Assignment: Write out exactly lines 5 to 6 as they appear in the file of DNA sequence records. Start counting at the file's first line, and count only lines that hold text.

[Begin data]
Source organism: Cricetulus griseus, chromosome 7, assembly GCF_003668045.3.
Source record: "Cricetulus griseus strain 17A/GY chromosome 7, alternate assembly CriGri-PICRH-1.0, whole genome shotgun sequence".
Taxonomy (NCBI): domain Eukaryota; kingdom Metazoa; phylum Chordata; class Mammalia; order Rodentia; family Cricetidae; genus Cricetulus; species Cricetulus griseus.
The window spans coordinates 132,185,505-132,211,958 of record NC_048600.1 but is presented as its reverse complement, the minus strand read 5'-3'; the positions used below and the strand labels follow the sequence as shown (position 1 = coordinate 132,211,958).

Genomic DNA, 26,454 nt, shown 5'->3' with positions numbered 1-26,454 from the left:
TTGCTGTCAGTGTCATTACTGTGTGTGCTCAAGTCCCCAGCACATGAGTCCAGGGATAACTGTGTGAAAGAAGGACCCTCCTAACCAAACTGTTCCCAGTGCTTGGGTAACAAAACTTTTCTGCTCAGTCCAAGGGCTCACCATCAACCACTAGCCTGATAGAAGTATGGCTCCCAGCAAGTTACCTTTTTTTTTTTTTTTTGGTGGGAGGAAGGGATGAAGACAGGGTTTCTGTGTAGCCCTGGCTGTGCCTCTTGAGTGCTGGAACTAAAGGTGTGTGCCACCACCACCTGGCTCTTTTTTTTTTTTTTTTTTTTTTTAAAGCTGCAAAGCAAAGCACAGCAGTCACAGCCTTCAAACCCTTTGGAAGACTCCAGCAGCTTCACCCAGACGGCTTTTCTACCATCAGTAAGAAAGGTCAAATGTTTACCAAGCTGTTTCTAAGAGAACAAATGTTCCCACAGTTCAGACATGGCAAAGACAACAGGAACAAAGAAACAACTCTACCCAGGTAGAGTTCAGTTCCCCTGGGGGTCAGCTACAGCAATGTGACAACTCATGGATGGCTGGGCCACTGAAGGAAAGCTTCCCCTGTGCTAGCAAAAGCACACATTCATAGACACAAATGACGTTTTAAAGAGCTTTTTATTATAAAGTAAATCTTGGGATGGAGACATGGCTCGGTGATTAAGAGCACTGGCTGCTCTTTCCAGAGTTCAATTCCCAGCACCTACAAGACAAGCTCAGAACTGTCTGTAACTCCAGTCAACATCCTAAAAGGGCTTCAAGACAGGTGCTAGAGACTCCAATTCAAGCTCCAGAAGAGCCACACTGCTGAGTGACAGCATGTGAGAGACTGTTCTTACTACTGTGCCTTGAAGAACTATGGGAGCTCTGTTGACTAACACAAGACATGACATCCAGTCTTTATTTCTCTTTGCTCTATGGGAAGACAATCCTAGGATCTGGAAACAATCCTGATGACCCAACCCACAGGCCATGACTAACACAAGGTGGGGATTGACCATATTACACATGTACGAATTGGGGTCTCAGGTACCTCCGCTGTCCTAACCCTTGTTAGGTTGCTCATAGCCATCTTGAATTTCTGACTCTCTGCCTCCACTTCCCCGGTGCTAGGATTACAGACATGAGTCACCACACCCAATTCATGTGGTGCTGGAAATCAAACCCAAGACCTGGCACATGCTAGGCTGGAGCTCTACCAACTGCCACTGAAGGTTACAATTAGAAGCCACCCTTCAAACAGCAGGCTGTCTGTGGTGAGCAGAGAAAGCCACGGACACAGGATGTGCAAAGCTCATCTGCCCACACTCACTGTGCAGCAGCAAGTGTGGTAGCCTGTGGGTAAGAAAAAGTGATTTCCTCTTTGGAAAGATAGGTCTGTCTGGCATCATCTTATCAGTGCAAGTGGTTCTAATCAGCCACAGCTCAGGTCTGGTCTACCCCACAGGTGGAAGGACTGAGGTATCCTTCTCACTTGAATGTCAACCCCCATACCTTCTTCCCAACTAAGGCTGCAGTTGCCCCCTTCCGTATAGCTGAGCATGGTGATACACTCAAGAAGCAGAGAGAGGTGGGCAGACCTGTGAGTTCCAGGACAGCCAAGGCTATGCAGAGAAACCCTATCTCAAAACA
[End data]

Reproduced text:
Genomic DNA, 26,454 nt, shown 5'->3' with positions numbered 1-26,454 from the left:
TTGCTGTCAGTGTCATTACTGTGTGTGCTCAAGTCCCCAGCACATGAGTCCAGGGATAACTGTGTGAAAGAAGGACCCTCCTAACCAAACTGTTCCCAGTGCTTGGGTAACAAAACTTTTCTGCTCAGTCCAAGGGCTCACCATCAACCACTAGCCTGATAGAAGTATGGCTCCCAGCAAGTTACCTTTTTTTTTTTTTTTTGGTGGGAGGAAGGGATGAAGACAGGGTTTCTGTGTAGCCCTGGCTGTGCCTCTTGAGTGCTGGAACTAAAGGTGTGTGCCACCACCACCTGGCTCTTTTTTTTTTTTTTTTTTTTTTTAAAGCTGCAAAGCAAAGCACAGCAGTCACAGCCTTCAAACCCTTTGGAAGACTCCAGCAGCTTCACCCAGACGGCTTTTCTACCATCAGTAAGAAAGGTCAAATGTTTACCAAGCTGTTTCTAAGAGAACAAATGTTCCCACAGTTCAGACATGGCAAAGACAACAGGAACAAAGAAACAACTCTACCCAGGTAGAGTTCAGTTCCCCTGGGGGTCAGCTACAGCAATGTGACAACTCATGGATGGCTGGGCCACTGAAGGAAAGCTTCCCCTGTGCTAGCAAAAGCACACATTCATAGACACAAATGACGTTTTAAAGAGCTTTTTATTATAAAGTAAATCTTGGGATGGAGACATGGCTCGGTGATTAAGAGCACTGGCTGCTCTTTCCAGAGTTCAATTCCCAGCACCTACAAGACAAGCTCAGAACTGTCTGTAACTCCAGTCAACATCCTAAAAGGGCTTCAAGACAGGTGCTAGAGACTCCAATTCAAGCTCCAGAAGAGCCACACTGCTGAGTGACAGCATGTGAGAGACTGTTCTTACTACTGTGCCTTGAAGAACTATGGGAGCTCTGTTGACTAACACAAGACATGACATCCAGTCTTTATTTCTCTTTGCTCTATGGGAAGACAATCCTAGGATCTGGAAACAATCCTGATGACCCAACCCACAGGCCATGACTAACACAAGGTGGGGATTGACCATATTACACATGTACGAATTGGGGTCTCAGGTACCTCCGCTGTCCTAACCCTTGTTAGGTTGCTCATAGCCATCTTGAATTTCTGACTCTCTGCCTCCACTTCCCCGGTGCTAGGATTACAGACATGAGTCACCACACCCAATTCATGTGGTGCTGGAAATCAAACCCAAGACCTGGCACATGCTAGGCTGGAGCTCTACCAACTGCCACTGAAGGTTACAATTAGAAGCCACCCTTCAAACAGCAGGCTGTCTGTGGTGAGCAGAGAAAGCCACGGACACAGGATGTGCAAAGCTCATCTGCCCACACTCACTGTGCAGCAGCAAGTGTGGTAGCCTGTGGGTAAGAAAAAGTGATTTCCTCTTTGGAAAGATAGGTCTGTCTGGCATCATCTTATCAGTGCAAGTGGTTCTAATCAGCCACAGCTCAGGTCTGGTCTACCCCACAGGTGGAAGGACTGAGGTATCCTTCTCACTTGAATGTCAACCCCCATACCTTCTTCCCAACTAAGGCTGCAGTTGCCCCCTTCCGTATAGCTGAGCATGGTGATACACTCAAGAAGCAGAGAGAGGTGGGCAGACCTGTGAGTTCCAGGACAGCCAAGGCTATGCAGAGAAACCCTATCTCAAAACA